Aviation is another major contributor to the Charleston County economy. Boeing's 787 are produced in North Charleston, and the company has a variety of other facilities in the area as well.
Just like in its early years, Charleston is an important shipping center. Based on cargo value, the Port of Charleston is among the top 10 container ports in the U.S. To promote even greater shipping volume, the Hugh K. Leatherman Terminal opened in 2021.
The county's tech sector is growing. More than 250 tech companies are operating in the region. According to a 2020 report, the number of tech sector jobs in Charleston County grows by more than 15% each year. Also, over 44% of South Carolina's tech jobs are located in the Lowcountry region, which includes Charleston County.
The College of Charleston opened in 1770. Since then, many other higher education institutions have been established in the area as well. They include the Medical University of South Carolina and Charleston Southern University.
Plenty to See and Do in Charleston County
History buffs will have a great time exploring Charleston County. Fort Sumter and Fort Moultrie National Historical Park includes two landmark places. Fort Moultrie, located on Sullivan's Island, was involved in the Revolutionary War. Charleston Harbor's Fort Sumter was a key location of the Civil War. You can take tours or learn about the forts in their visitor centers.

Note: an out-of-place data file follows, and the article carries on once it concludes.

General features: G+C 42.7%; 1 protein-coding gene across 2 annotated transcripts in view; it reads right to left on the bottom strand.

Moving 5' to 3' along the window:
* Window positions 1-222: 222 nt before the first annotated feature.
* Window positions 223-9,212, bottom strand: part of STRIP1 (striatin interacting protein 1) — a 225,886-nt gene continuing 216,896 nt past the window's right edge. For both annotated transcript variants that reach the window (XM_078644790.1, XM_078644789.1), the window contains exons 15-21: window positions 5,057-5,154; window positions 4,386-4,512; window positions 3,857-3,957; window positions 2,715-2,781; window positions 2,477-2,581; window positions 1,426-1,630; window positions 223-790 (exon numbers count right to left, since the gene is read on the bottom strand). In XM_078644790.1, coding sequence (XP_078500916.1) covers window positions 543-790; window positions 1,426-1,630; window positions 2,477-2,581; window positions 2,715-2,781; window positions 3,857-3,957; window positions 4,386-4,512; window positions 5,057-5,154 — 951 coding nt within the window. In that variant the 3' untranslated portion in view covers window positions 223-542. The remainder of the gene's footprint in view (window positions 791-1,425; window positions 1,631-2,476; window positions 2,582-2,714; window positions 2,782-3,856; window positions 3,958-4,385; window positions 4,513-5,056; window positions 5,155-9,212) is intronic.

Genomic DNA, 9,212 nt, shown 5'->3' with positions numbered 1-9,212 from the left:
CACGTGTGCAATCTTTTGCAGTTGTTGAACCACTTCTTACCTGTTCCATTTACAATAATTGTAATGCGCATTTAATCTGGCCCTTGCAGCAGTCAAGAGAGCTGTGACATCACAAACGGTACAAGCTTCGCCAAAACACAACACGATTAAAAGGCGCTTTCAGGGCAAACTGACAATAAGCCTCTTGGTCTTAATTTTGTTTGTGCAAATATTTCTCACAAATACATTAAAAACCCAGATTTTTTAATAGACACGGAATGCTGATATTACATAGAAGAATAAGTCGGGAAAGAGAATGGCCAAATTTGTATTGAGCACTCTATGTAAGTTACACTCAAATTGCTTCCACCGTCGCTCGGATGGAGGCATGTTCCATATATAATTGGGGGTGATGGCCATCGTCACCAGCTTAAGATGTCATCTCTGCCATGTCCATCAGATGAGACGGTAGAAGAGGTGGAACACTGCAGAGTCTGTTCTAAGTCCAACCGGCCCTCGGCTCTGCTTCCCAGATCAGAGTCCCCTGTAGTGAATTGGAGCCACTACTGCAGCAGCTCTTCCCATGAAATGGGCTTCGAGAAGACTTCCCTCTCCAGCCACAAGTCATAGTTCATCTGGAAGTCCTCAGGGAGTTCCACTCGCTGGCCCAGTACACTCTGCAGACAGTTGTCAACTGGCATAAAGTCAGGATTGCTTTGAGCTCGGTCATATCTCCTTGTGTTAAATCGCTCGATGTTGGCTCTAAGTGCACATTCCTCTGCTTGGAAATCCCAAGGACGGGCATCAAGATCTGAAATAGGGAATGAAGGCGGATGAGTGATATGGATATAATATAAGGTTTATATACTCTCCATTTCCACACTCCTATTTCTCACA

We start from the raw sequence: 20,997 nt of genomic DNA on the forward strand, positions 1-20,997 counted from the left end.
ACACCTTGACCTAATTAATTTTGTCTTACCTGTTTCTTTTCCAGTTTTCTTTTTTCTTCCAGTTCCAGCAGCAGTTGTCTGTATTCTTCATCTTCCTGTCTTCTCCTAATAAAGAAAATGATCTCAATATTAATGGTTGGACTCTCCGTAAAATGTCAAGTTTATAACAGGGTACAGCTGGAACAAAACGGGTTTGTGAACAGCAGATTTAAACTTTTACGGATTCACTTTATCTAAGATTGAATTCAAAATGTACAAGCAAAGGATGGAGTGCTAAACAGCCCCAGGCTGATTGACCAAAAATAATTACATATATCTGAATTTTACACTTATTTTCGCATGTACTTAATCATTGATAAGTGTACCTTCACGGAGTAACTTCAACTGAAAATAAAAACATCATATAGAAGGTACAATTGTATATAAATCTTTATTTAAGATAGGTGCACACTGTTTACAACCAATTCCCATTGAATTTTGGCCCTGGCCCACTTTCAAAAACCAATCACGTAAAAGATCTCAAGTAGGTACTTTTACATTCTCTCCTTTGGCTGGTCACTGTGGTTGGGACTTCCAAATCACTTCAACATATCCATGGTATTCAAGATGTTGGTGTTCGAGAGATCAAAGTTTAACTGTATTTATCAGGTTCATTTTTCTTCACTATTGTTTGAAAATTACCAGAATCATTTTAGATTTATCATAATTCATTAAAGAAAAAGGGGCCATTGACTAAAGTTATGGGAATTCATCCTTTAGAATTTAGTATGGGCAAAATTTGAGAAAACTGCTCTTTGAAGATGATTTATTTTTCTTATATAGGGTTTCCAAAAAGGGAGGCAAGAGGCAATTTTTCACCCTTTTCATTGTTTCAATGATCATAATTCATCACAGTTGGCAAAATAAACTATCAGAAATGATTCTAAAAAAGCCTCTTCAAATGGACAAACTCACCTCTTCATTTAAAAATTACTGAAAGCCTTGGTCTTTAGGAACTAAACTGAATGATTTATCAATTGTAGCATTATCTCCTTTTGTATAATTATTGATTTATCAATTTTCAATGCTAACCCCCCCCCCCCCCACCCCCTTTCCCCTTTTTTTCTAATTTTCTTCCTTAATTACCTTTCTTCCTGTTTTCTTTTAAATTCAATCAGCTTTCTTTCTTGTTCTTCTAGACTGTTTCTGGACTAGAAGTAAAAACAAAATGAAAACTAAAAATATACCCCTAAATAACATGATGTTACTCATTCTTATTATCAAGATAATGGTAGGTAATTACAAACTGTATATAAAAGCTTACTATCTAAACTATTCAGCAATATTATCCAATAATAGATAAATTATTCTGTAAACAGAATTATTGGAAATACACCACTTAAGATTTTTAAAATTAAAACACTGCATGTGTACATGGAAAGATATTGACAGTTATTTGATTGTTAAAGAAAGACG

The Charles Towne Landing State Historic Site marks the spot where English settlers first took up residence in the Carolina area. You can walk along the History Trail, view a garden similar to the one planted by early colonists, observe a cannon firing, or step aboard a replica trading ship.
Charleston County Parks oversees 31 current and future park sites. They include several waterfront properties where you may be able to kayak, fish, swim or stroll along the beach. Options include James Island County Park, Mount Pleasant Palmetto Islands County Park and Kiawah Beachwalker Park. The county park system also has facilities for hiking, volleyball, rock climbing and disc golf. There are even a few waterparks.
As far as city life goes, Charleston has plenty to offer. Restaurants are plentiful, and seafood and southern cooking are some of the culinary highlights. Cultural destinations in the city include the Gibbes Museum of Art and the 34 West Theater Company. Mount Pleasant Towne Centre is a popular shopping district with stores, eateries and a movie theater.
If you want to explore Charleston County in a whole new way, be sure to schedule some time on the water. You can try your hand at pedal boating or standup paddleboarding, or you can opt for a more laid-back adventure on a chartered sailboat. No matter which approach you choose, you'll love seeing Charleston County from the water.